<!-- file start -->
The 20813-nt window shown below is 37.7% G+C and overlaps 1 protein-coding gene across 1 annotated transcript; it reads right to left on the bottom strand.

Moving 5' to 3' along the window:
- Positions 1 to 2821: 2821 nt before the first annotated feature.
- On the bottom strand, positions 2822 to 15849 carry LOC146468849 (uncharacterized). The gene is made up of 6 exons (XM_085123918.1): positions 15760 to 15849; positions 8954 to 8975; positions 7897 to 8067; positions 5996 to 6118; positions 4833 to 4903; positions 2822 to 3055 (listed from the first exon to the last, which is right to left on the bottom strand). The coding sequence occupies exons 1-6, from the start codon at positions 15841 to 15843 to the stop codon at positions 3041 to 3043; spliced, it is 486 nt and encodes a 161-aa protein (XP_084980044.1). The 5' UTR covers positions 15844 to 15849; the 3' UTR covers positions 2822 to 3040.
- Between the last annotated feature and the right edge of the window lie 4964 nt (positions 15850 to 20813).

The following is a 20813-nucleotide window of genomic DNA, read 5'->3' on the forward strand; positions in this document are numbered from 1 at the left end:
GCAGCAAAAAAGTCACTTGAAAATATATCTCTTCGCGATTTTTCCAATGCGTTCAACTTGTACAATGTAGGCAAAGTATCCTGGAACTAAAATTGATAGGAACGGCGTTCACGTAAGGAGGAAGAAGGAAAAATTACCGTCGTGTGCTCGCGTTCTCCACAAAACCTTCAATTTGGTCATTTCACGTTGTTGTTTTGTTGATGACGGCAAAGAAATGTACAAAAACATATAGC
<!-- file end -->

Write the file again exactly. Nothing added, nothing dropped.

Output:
The 20813-nt window shown below is 37.7% G+C and overlaps 1 protein-coding gene across 1 annotated transcript; it reads right to left on the bottom strand.

Moving 5' to 3' along the window:
- Positions 1 to 2821: 2821 nt before the first annotated feature.
- On the bottom strand, positions 2822 to 15849 carry LOC146468849 (uncharacterized). The gene is made up of 6 exons (XM_085123918.1): positions 15760 to 15849; positions 8954 to 8975; positions 7897 to 8067; positions 5996 to 6118; positions 4833 to 4903; positions 2822 to 3055 (listed from the first exon to the last, which is right to left on the bottom strand). The coding sequence occupies exons 1-6, from the start codon at positions 15841 to 15843 to the stop codon at positions 3041 to 3043; spliced, it is 486 nt and encodes a 161-aa protein (XP_084980044.1). The 5' UTR covers positions 15844 to 15849; the 3' UTR covers positions 2822 to 3040.
- Between the last annotated feature and the right edge of the window lie 4964 nt (positions 15850 to 20813).

The following is a 20813-nucleotide window of genomic DNA, read 5'->3' on the forward strand; positions in this document are numbered from 1 at the left end:
GCAGCAAAAAAGTCACTTGAAAATATATCTCTTCGCGATTTTTCCAATGCGTTCAACTTGTACAATGTAGGCAAAGTATCCTGGAACTAAAATTGATAGGAACGGCGTTCACGTAAGGAGGAAGAAGGAAAAATTACCGTCGTGTGCTCGCGTTCTCCACAAAACCTTCAATTTGGTCATTTCACGTTGTTGTTTTGTTGATGACGGCAAAGAAATGTACAAAAACATATAGC